fri 06/12/2019

tv

Dark Money, BBC One review - powerful idea poorly executed

Adam Sweeting

It’s a topical idea, at least. Isaac Mensah, a child actor from a working-class family in London, has been cast in a Hollywood sci-fi blockbuster, and when he returns home his family and friends are agog to find out what his amazing movie experience was like.

Read more...

Stranger Things 3, Netflix review - bigger, dumber, better

Owen Richards

It sometimes feels like an age between Stranger Things seasons. Blame Netflix. The binge-watching trend that it helped solidify means that most people consume all eight hours of content in a single weekend. It comes and goes in a flash. But don’t let that fool you into thinking it’s a disposable snack, the TV equivalent of those famous Eggo pancakes.

Read more...

Gentleman Jack, BBC One, series finale review - Anne Lister weds with pride

Jasper Rees

Not too long ago it would have been unthinkable for a BBC One Sunday-night period drama series to tell of one woman’s love for another. Whatever anyone thought of it – and not everyone bade it the hearty welcome it merited – Gentleman Jack has shifted the dial.

Read more...

Inside the Ritz Hotel, ITV review - glitz and glam, but no detail

Tom Baily

Should the Ritz catch up with modernity? This question is posed and immediately answered with another question: Does it need to? Not really, say the staff, clients and celebrity guests that populate this bubbly, formulaic and unashamed celebration of what is, rightly, a gorgeous and historic venue.

Read more...

Inside the Bank of England, BBC Two review - economical with the actualité

Adam Sweeting

The BBC is pleased with itself for having insinuated a documentary team inside the Bank of England, but was this august custodian of the nation’s finances really going to let slip any juicy revelations? The Bank’s role is too powerful and too political for its employees to be anything other than extremely tight-lipped.

Read more...

Judi Dench's Wild Borneo Adventure, ITV review - national treasure meets natural wonders

Adam Sweeting

Ecological awareness has become de rigueur for any self-respecting celebrity, and if the chances of saving the planet were in direct proportion to the number of renowned personages criss-crossing it on well-intentioned missions, we could all stop worrying. Still, one would much prefer to have Dame Judi Dench doing it than…. others we might mention.

Read more...

The Planets, Series Finale, BBC Two review - ice cold on Neptune

Adam Sweeting

As an aid to meditation, Professor Brian Cox’s latest series The Planets (BBC Two) could hardly be faulted. A majestic tour of the Solar System awash with computerised imagery, an eerie soundtrack and a travel budget the president of the United States might envy, it exerted a narcotic allure as Cox’s gaze roamed billions of kilometres into deep space.

Read more...

Drag SOS, Channel 4 review - absolutely fabulous

Adam Sweeting

According to the Manchester drag collective the Family Gorgeous, “drag should be for everyone.” And on the evidence of Drag SOS (Channel 4) , engagingly voice-overed by Hugh Bonneville, the British public is eager to embrace them in all their spangly, fantastical glory.

Read more...

BBC Cardiff Singer of the World 2019 Final, BBC Four review - stage confidence, supportive set-up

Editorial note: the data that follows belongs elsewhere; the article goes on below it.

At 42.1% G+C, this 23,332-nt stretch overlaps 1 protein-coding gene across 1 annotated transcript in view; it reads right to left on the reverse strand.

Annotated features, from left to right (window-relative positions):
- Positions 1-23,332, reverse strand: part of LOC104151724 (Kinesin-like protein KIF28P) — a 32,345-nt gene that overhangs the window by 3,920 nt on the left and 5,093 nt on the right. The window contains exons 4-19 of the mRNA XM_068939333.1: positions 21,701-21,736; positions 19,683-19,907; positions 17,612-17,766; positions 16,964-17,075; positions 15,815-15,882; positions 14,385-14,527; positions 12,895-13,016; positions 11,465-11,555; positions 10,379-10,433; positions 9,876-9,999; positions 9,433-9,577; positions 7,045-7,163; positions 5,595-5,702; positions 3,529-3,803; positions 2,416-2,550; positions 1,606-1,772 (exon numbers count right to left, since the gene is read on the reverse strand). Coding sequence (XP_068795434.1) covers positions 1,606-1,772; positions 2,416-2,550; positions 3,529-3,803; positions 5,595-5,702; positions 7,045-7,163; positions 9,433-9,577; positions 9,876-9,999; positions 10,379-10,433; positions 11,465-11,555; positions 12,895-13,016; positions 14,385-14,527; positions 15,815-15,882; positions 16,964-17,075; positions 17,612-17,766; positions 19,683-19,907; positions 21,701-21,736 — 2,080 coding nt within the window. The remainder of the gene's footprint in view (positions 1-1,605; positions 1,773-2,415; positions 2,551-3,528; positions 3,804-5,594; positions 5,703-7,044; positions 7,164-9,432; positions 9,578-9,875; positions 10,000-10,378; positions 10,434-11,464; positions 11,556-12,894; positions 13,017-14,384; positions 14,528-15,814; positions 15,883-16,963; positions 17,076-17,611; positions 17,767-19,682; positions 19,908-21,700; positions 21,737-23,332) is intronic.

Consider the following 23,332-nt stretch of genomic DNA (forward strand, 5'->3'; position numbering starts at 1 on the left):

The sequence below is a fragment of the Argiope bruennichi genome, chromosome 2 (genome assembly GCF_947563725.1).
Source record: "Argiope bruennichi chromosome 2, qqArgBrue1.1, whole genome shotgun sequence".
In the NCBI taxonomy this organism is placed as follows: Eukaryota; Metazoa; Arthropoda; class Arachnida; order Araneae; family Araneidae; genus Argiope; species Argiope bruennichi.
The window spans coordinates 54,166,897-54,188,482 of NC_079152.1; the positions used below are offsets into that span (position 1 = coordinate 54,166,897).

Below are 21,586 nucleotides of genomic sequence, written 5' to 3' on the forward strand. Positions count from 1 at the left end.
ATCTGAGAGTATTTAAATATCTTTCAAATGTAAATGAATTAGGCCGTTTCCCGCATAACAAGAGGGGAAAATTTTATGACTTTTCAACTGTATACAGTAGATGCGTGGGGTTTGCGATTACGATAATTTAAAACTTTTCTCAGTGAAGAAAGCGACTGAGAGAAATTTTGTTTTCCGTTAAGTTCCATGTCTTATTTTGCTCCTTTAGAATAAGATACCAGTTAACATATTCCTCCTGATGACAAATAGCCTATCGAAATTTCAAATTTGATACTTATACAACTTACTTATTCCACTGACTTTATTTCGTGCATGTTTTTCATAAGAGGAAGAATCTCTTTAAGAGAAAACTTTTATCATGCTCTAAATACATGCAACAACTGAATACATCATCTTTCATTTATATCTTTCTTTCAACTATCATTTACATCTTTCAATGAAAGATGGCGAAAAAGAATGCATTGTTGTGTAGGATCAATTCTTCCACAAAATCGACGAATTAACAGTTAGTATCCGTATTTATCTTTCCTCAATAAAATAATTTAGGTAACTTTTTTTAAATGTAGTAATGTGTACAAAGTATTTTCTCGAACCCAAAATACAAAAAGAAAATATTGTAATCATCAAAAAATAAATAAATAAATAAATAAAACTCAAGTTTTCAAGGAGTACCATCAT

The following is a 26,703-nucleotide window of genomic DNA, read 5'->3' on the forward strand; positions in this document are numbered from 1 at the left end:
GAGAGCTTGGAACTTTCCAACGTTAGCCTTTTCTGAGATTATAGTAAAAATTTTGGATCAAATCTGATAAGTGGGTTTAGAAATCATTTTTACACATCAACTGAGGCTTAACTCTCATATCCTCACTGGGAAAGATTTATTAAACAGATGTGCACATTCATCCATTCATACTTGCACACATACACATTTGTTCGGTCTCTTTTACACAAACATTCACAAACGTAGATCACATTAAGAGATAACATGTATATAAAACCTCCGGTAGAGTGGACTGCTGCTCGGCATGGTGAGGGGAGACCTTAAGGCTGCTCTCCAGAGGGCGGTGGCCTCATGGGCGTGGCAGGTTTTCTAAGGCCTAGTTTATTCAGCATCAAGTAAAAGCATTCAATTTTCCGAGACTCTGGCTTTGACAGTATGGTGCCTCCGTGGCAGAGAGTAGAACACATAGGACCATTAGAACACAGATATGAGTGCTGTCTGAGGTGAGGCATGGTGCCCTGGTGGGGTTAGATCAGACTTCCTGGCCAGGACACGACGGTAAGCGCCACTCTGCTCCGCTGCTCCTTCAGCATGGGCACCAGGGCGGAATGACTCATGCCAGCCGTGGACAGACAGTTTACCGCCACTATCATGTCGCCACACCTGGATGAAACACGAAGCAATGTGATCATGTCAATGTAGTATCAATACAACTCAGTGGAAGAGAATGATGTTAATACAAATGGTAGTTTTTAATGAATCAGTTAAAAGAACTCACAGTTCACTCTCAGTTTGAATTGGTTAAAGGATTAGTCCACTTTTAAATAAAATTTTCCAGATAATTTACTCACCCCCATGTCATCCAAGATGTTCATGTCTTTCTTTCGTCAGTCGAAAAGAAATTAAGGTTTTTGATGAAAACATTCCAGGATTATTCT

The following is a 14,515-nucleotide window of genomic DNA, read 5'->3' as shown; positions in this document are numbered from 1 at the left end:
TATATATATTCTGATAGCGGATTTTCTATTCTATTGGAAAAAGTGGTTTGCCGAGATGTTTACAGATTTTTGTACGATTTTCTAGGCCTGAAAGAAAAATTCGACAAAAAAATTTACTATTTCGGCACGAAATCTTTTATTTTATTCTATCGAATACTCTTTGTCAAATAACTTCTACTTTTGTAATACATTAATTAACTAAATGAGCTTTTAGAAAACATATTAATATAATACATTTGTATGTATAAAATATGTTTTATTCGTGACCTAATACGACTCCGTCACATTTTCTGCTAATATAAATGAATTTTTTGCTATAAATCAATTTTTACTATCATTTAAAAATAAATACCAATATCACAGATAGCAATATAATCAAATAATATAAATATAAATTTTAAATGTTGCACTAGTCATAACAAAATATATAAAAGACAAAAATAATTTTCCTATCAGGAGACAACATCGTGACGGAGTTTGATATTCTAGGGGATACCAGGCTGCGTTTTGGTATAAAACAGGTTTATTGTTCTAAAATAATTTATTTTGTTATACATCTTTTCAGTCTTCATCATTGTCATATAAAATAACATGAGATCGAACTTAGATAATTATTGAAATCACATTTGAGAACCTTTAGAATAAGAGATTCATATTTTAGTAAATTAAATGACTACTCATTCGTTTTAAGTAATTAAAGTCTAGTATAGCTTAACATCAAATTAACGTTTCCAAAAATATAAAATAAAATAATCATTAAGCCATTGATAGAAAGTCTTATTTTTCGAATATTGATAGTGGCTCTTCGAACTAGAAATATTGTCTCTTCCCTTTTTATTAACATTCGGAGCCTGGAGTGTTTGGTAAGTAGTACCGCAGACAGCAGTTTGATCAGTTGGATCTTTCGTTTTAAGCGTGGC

David Nice

If ever there was an instance of the great being the enemy of the good, it happened after all the live singing on Saturday night. This year we all remember, with sadness for his early death and amazement at his burning, burnished talent, the Siberian baritone Dmitry Hvorostovsky (1962-2017), winner in 1989.

Read more...

Beecham House, ITV review - a cartoon version of 18th century India

Adam Sweeting

It has become routine to accuse Brexiteers of wanting to bring back the British Empire (though obviously it's OK to run an empire from Brussels), but the charge might more accurately be levelled at ITV.

Read more...

Pages

Subscribe to theartsdesk.com

Thank you for continuing to read our work on theartsdesk.com. For unlimited access to every article in its entirety, including our archive of more than 10,000 pieces, we're asking for £3.95 per month or £30 per year. We feel it's a very good deal, and hope you do too.

To take an annual subscription now simply click here.

And if you're looking for that extra gift for a friend or family member, why not treat them to a theartsdesk.com gift subscription?

latest in today

Haas' Hommage à Bridget Riley, London Sinfonietta, Lubm...

Music and visual art, at least at the highest level, should go...

Giri/Haji, Series Finale, BBC Two review - a thriller, but m...

Happily, Joe Barton’s tinglingly original thriller (BBC Two)...

Honey Boy review - coming to terms with dad

Blue periods can lead to golden streaks. Such is almost the case with Honey Boy, which Shia LaBeouf wrote during a court-ordered stay in...

Ravens: Spassky vs. Fischer, Hampstead Theatre review - it...

We’ve had Chess the musical; now, here’s Chess the play...

ABBA: Super Troupers The Exhibition, O2 - one for the superg...

Abba fans can already have an immersive dining/dancing/singing experience at the O2 in Mamma Mia! The Party, and now, almost as a...

CD: Liam Payne - LP1

Liam Payne is a Simon Cowell-manufactured pop star worth...

Ordinary Love review - small but (almost) perfectly formed

Amidst the deluge of high-profile year-end releases, it would be a shame if the collective Oscar-bait noise drowned out Ordinary Love,...

Svetlana Zakharova, Modanse, London Coliseum review - impecc...

What price a pair of seats at the ballet? If you’re talking the latest starry...

Motherless Brooklyn review – tic tec

Edward Norton has wanted to adapt ...